Still from Meshes of the Afternoon (1943)


  • Deren legally changed her first name from Eleanora to Maya (Sanskrit for “illusion”) just before embarking on her career as a filmmaker with Meshes.
  • Alexander Hammid, Deren’s second husband, co-created and appears in Meshes as “the Man.” The music that now accompanies the film was added in 1957 and was composed by Deren’s third husband, Teijo Ito.
  • Some commentators, including avant-garde director Stan Brakhage (who knew the couple) claim that Meshes was largely the work of Hammid rather than Deren, who went on to have the more noted career.
  • Meshes was made for $275 (which would be about $3,500 today adjusted for inflation). Deren once joked that she made movies for what Hollywood spent on lipstick.
  • Added to the National Film Registry in 1990. The registry began in 1989 with twenty five American films worthy of preservation due to their historical and artistic importance and adds twenty five more films each year since; Meshes was in the second class inducted.
  • Deren, a Ukrainian immigrant, was the first avant-garde filmmaker working outside the studio system of any importance in the United States. She was also a lecturer, wrote articles on film theory, and established the Creative Film Foundation and the Film-Makers Co-op. She unexpectedly died of a brain hemorrhage at 44 while studying and filming Voodoo ceremonies in Haiti.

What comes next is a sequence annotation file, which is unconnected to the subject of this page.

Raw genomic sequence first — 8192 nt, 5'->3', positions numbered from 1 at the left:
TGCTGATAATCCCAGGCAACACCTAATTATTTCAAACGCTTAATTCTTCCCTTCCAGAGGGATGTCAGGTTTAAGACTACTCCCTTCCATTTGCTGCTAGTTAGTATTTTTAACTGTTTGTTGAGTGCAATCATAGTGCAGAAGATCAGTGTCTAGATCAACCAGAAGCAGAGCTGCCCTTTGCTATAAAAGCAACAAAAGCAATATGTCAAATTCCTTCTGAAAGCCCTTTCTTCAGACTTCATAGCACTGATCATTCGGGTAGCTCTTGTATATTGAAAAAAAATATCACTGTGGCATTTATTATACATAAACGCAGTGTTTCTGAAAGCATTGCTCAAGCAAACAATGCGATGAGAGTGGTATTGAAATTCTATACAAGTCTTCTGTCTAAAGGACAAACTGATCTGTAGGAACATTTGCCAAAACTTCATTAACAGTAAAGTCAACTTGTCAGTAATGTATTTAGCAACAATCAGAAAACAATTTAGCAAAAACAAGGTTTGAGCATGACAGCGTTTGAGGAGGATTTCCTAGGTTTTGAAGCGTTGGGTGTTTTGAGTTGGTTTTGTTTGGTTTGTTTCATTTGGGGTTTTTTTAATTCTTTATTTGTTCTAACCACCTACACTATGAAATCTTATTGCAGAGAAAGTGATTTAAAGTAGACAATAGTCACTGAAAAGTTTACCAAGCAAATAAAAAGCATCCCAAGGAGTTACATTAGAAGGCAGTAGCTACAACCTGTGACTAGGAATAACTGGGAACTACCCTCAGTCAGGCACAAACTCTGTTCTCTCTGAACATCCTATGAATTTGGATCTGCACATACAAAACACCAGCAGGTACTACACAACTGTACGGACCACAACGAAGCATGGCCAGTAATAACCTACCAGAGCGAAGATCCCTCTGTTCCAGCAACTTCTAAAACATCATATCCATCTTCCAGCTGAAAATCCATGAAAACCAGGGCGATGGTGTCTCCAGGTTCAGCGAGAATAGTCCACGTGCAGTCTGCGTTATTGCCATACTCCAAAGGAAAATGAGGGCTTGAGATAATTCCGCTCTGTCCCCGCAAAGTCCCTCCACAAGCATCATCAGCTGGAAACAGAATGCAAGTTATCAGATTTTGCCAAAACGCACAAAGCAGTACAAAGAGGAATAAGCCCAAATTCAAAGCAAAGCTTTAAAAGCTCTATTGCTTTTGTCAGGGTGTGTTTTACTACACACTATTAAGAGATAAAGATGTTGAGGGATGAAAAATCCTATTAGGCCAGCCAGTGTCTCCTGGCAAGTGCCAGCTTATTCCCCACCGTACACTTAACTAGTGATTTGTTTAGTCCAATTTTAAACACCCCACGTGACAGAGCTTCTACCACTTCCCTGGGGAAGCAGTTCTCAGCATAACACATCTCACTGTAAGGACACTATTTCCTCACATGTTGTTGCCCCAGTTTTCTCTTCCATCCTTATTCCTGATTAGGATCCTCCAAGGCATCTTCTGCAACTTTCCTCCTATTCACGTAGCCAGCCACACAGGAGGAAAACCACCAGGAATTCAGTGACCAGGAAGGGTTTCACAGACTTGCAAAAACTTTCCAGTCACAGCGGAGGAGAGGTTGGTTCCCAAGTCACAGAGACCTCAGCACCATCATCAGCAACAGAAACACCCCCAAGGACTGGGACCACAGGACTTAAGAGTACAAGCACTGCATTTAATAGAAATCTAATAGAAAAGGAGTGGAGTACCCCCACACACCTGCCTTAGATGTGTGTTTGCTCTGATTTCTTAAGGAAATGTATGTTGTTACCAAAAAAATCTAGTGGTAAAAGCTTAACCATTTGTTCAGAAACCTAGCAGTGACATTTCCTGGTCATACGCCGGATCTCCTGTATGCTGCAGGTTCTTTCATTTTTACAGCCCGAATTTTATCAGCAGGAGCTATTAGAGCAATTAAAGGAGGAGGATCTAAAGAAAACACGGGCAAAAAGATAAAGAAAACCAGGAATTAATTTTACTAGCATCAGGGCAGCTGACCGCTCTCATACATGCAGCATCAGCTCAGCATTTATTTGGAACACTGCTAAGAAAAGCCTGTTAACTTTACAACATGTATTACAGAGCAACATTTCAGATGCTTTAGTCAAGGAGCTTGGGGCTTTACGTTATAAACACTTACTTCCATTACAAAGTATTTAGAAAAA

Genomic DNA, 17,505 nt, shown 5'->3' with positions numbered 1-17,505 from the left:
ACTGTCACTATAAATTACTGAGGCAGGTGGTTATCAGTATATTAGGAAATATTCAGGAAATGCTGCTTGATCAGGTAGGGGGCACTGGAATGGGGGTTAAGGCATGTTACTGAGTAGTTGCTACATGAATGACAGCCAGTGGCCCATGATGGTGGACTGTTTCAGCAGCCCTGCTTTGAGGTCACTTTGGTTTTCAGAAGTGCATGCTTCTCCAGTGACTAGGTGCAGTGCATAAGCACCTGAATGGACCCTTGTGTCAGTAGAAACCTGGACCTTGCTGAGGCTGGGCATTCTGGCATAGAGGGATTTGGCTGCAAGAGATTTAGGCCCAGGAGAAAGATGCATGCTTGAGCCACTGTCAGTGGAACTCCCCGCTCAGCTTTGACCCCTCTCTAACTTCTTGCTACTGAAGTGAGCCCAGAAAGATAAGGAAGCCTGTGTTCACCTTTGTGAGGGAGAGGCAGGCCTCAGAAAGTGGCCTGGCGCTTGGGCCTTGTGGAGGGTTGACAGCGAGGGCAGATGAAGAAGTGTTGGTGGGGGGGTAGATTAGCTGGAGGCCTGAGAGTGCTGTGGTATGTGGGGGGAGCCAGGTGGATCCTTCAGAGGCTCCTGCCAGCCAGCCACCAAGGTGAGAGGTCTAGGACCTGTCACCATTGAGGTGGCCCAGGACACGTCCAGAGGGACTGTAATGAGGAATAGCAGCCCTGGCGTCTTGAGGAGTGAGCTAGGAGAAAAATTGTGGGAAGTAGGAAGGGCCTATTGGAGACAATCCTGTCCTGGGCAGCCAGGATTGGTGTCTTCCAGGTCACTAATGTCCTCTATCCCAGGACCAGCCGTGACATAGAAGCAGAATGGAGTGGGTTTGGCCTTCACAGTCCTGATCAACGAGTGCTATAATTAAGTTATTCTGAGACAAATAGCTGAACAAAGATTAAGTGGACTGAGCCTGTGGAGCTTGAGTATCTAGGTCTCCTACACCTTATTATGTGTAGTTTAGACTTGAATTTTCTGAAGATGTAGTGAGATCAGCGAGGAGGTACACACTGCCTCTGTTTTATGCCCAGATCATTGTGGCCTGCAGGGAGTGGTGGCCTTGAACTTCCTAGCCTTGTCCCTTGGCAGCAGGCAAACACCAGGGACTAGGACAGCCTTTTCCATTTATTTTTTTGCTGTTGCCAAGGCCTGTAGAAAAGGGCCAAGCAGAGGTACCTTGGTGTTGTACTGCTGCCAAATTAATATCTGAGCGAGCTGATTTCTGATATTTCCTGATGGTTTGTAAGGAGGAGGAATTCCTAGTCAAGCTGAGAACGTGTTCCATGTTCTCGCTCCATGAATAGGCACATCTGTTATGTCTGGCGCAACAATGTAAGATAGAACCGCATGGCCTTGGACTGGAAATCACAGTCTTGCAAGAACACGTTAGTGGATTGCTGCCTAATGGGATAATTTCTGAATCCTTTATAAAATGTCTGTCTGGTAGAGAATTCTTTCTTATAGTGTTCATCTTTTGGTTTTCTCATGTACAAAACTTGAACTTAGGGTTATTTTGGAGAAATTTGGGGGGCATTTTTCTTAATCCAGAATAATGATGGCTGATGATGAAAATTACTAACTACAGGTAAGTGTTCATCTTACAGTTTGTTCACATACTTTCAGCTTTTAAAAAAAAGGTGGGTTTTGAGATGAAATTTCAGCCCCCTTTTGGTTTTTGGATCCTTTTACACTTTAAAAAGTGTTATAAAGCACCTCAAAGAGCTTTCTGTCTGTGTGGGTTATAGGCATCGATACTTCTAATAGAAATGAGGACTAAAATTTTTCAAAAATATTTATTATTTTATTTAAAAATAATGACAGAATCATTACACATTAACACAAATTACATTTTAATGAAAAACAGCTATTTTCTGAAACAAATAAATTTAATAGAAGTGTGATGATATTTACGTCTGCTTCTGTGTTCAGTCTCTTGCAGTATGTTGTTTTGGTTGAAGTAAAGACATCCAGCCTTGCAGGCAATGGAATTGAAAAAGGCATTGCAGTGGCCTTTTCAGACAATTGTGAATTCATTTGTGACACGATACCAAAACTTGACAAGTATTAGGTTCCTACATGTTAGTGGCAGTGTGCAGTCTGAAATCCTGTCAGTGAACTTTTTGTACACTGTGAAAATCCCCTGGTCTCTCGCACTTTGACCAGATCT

INDELIBLE IMAGE: The image film critics usually invoke when describing Meshes is Deren with her face and palms pressed up against the windowpane, the reflections of palm trees merging into her curly black hair and an inscrutable expression on her face. The picture has an undeniable metaphorical power: here we see a portrait of the psyche, the plane where reflections from the external world merge into the self. But while there’s an undeniable intellectual appeal to that selection, we’re going to go instead with something freakier and more nightmarishly visceral: the cloaked form with a mirror for a face, a mysterious figure into whom the sleeping protagonist pours her suppressed fears and anxieties.